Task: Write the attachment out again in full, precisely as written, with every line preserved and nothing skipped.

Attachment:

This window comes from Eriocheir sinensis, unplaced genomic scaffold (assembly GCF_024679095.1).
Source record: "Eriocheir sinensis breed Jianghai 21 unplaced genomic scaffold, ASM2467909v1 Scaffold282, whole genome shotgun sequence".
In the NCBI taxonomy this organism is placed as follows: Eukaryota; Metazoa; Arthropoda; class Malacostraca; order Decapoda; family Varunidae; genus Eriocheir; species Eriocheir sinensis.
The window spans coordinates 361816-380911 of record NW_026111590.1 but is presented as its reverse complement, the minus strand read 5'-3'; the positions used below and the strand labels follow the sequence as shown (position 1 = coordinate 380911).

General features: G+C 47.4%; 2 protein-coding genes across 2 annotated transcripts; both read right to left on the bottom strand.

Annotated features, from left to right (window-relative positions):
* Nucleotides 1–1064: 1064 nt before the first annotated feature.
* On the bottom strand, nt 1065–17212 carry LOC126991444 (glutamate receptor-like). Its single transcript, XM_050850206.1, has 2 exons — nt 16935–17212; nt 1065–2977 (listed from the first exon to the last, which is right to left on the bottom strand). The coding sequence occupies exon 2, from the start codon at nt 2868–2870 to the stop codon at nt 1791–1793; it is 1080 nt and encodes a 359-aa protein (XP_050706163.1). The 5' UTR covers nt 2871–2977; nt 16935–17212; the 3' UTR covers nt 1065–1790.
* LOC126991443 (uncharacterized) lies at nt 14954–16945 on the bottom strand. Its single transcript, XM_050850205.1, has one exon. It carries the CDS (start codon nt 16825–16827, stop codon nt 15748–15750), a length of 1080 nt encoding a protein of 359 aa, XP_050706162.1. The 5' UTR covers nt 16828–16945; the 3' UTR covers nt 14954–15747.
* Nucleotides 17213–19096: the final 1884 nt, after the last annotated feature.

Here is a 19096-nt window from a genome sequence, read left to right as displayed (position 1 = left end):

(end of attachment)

This window comes from Eriocheir sinensis, unplaced genomic scaffold (assembly GCF_024679095.1).
Source record: "Eriocheir sinensis breed Jianghai 21 unplaced genomic scaffold, ASM2467909v1 Scaffold282, whole genome shotgun sequence".
In the NCBI taxonomy this organism is placed as follows: Eukaryota; Metazoa; Arthropoda; class Malacostraca; order Decapoda; family Varunidae; genus Eriocheir; species Eriocheir sinensis.
The window spans coordinates 361816-380911 of record NW_026111590.1 but is presented as its reverse complement, the minus strand read 5'-3'; the positions used below and the strand labels follow the sequence as shown (position 1 = coordinate 380911).

General features: G+C 47.4%; 2 protein-coding genes across 2 annotated transcripts; both read right to left on the bottom strand.

Annotated features, from left to right (window-relative positions):
* Nucleotides 1–1064: 1064 nt before the first annotated feature.
* On the bottom strand, nt 1065–17212 carry LOC126991444 (glutamate receptor-like). Its single transcript, XM_050850206.1, has 2 exons — nt 16935–17212; nt 1065–2977 (listed from the first exon to the last, which is right to left on the bottom strand). The coding sequence occupies exon 2, from the start codon at nt 2868–2870 to the stop codon at nt 1791–1793; it is 1080 nt and encodes a 359-aa protein (XP_050706163.1). The 5' UTR covers nt 2871–2977; nt 16935–17212; the 3' UTR covers nt 1065–1790.
* LOC126991443 (uncharacterized) lies at nt 14954–16945 on the bottom strand. Its single transcript, XM_050850205.1, has one exon. It carries the CDS (start codon nt 16825–16827, stop codon nt 15748–15750), a length of 1080 nt encoding a protein of 359 aa, XP_050706162.1. The 5' UTR covers nt 16828–16945; the 3' UTR covers nt 14954–15747.
* Nucleotides 17213–19096: the final 1884 nt, after the last annotated feature.

Here is a 19096-nt window from a genome sequence, read left to right as displayed (position 1 = left end):